Järvenpää-based Jaana Pahkamäki, 59, enjoys the moments when she can open tubes of paint.
"Because of asthma, I use water-soluble oil paints so I don’t need to use turpentine, which irritate the respiratory system,” Jaana says.
Asthma concerns are reflected in small everyday choices. Jaana cannot have pets, and she needs to be selective in the products she buys because of her sensitivity to scents. However, she doesn’t want to let asthma limit her life too much.
"For example, I don’t completely avoid scents, so that I won’t become overly sensitive to them.”
Jaana had asthma symptoms as a child in the 1960s, but the disease was not diagnosed then. The symptoms subsided by school age, and the family even had dogs. Jaana was also able to go horseback riding. However, in her forties, the asthma symptoms reappeared during a respiratory infection.
“I was not on regular medication at the time. I was only using a bronchodilator when I had the flu. However, my asthma gradually got worse, and I have been using an anti-inflammatory cortisone drug for almost ten years.”
Pahkamäki has no pollen allergies but has become sensitised to foods over the years.
A job in a pharmacy is suitable for an asthmatic
Pahkamäki works as a pharmacist, and has attended training through her work, where she has gained more knowledge about her disease. A pharmacy is a suitable working environment for an asthmatic, too, because no strong fragrances are used in pharmacies. One Easter, however, yellow hyacinths were brought to the workplace.
“Then I had to ask: do you want me or the hyacinths? However, I believe that my colleagues understand my situation well through working together.”
Talking about the disease and the needs it creates has always been easy for Jaana, because most people understand the limitations of asthma.
“One time, I moved to sit in the aisle in the cinema because a person sitting near me smelled too much of tobacco. The usher came to tell me that I wasn’t allowed to sit in the aisle, but when I explained my situation, they found me a new seat. Most of the time, people help.”
Exercise at the pace of asthma
In the summer, Pahkamäki plays golf because it’s a sufficiently slow-paced sport for an asthmatic. Her sports activities also include bowling and squash, as well as daily walks and cycling.
“Asthma does affect what kind of exercise I can do. For example, I don't like cross-country skiing because it severely impacts my breathing.”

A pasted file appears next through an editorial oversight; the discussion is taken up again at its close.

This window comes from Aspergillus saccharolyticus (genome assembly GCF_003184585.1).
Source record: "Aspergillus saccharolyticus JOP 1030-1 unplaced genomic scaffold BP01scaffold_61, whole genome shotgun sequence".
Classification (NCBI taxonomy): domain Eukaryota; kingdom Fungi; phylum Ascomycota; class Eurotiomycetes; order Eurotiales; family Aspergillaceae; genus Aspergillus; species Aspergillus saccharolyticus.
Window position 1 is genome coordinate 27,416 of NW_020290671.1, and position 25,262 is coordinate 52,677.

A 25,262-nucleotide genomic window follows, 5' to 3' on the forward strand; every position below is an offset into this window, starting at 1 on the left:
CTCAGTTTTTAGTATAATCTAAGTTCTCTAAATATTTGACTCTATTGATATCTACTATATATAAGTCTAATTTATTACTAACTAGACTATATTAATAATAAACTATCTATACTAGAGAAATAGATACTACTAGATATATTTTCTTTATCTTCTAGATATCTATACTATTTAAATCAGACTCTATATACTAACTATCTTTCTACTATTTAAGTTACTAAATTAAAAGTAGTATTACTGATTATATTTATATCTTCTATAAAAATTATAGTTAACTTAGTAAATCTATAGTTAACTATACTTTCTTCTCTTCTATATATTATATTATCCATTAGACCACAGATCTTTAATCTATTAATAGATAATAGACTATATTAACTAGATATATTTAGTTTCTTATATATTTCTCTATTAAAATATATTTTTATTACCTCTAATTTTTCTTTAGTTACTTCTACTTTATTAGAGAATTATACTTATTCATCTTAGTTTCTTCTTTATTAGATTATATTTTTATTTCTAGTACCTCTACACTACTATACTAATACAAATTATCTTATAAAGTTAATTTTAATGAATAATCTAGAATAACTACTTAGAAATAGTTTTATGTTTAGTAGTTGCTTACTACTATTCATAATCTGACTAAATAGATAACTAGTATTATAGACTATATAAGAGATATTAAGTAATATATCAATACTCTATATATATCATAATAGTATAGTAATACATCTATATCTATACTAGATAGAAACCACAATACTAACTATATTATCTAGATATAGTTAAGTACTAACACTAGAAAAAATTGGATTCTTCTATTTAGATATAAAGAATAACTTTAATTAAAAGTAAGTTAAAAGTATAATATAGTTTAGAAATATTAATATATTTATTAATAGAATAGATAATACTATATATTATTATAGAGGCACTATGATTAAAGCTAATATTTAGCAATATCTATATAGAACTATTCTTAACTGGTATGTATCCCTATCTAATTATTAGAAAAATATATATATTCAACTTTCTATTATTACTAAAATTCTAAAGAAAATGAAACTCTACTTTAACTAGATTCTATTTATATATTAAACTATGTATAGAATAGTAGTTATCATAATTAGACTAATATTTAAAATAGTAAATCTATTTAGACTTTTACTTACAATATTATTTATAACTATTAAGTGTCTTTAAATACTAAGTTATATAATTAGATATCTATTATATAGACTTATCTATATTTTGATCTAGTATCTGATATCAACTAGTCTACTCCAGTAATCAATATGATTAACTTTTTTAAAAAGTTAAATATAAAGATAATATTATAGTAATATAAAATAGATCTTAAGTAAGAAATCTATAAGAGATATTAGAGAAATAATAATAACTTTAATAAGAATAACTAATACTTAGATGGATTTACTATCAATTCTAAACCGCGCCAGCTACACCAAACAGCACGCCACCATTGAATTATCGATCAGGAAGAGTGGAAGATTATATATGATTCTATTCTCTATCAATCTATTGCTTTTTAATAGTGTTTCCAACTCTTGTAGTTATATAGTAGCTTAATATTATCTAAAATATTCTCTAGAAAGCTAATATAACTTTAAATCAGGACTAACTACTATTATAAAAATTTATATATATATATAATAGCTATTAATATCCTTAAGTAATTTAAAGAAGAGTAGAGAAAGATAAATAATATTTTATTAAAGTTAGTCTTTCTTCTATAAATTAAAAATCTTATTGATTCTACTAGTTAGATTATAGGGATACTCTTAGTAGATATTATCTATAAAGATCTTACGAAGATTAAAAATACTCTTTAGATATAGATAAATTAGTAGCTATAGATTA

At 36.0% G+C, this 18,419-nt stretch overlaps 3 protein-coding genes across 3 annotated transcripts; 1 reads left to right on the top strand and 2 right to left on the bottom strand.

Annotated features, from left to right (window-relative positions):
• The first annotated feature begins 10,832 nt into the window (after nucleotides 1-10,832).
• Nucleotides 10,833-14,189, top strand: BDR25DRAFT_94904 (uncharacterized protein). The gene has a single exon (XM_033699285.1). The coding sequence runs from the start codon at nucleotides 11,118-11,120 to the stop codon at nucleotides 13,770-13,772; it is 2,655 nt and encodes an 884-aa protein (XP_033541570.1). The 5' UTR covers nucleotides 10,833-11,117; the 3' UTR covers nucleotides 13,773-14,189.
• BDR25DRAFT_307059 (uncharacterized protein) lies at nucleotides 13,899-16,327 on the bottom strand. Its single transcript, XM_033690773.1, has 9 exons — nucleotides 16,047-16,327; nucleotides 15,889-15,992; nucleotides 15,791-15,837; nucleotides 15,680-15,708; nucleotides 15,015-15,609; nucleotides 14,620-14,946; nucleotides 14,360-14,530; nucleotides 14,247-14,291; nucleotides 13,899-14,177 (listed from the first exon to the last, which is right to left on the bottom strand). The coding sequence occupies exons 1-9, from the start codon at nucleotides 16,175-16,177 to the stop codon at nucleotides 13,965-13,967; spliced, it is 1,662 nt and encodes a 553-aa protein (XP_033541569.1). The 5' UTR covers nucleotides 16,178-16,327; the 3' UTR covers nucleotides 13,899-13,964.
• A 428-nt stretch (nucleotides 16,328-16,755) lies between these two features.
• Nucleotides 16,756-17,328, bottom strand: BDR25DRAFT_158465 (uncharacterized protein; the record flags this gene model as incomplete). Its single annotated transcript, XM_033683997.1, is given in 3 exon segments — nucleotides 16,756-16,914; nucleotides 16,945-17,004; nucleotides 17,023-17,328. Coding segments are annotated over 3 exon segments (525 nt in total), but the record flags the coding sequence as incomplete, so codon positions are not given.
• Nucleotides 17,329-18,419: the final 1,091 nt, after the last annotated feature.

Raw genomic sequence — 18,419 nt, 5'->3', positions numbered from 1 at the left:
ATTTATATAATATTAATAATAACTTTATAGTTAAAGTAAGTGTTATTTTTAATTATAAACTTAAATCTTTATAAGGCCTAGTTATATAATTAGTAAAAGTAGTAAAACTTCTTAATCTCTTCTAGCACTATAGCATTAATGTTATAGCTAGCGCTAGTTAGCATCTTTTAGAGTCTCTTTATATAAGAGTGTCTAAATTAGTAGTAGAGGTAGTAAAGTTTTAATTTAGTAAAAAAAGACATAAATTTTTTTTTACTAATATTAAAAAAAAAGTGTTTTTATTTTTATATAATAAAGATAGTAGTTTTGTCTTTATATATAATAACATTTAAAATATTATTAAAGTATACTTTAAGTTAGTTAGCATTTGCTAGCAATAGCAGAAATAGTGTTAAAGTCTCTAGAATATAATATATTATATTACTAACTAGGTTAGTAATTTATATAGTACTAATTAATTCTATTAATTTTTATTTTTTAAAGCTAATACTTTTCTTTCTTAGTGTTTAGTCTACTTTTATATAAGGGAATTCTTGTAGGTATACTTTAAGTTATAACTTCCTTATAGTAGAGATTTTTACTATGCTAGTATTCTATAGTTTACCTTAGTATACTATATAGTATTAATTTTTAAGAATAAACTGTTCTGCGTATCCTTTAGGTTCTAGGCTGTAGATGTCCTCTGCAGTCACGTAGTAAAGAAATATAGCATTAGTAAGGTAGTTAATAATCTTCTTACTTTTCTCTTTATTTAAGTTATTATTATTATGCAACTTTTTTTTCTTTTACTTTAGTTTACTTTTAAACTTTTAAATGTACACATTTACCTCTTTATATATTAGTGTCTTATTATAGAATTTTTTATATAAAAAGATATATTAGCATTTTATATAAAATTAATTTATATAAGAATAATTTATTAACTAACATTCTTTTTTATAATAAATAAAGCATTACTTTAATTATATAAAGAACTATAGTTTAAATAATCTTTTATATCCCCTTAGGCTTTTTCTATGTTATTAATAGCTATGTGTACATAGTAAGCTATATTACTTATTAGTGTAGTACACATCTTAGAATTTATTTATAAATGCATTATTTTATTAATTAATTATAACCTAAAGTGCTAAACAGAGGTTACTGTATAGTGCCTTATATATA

Pahkamäki also likes to attend the exercise classes offered by the local branch of the Organisation for Respiratory Health in Finland, because she knows in advance that the level is right for her.
“Last time, the Pilates instructor told us directly that we wouldn’t be able to handle a standard group. There is also a mental aspect to this. If you’re surrounded by people who are at a more advanced level, exercise is not as enjoyable as it is when the pace is slower and your illness is taken into account.”
The exercise classes also offer an opportunity to chat with peers. Jaana is actively involved in the local organisation’s peer support activities and volunteers as a peer helpline worker, for example.
Street dust and the first sub-zero temperatures of winter take their toll on asthmatics
Jaana’s asthma often becomes worse when there is street dust in the spring, during the first sub-zero temperatures of winter, and when she is surrounded by the scents of Christmas. Her bronchodilator use increases significantly during these periods.
“I can tell by the light wheezing in my breathing when the temperature has fallen below zero during the night. Fortunately, the body gradually gets used to the cold weather.”
Jaana occasionally needs to adjust her medication. She is interested in biological drugs, which some of her friends are already using. Biological therapies are injection treatments specifically formulated for the patient according to the type of disease.
“It’s a relief to know that there is an alternative if existing medicines are not enough. What also gives hope for the future is that asthma seldom becomes very severe.”
Friends provide important support in the treatment of asthma
The only change Jaana would like to see in the treatment of her illness is easier access to doctors. Her occupational healthcare service treats only acute situations, and she has no regular contact with a doctor for treatment of her asthma. In public healthcare centres, appointments with nurses are typically available, but not with doctors.
However, through the local organisation, Jaana has made friends whose support helps her cope even in difficult times. Colleagues are also important.
“I tend to react slowly when my asthma gets worse. It’s good that my friends tell me to see a doctor immediately. It boosts confidence to have friends looking out for you,” says Jaana, who is single.
Peers can also provide practical tips for various situations.
“As human beings, we are never complete. We always need to be curious enough to learn something new. Someone else’s tips may be new to you.”
Jaana Pahkamäki’s tips for asthma sufferers
- Breathlessness is nothing to be afraid of, but you must learn to distinguish healthy breathlessness from shortness of breath.
- It’s worth measuring your PEF values. The PEF measurement shows the peak expiratory flow rate during the first second of breathing. Based on variations in the values, your doctor can give you advice on increasing your medication. The values can change surprisingly quickly.
- Find out whether your patient association organises exercise classes. It can be more pleasant to exercise with people who are at the same level as you.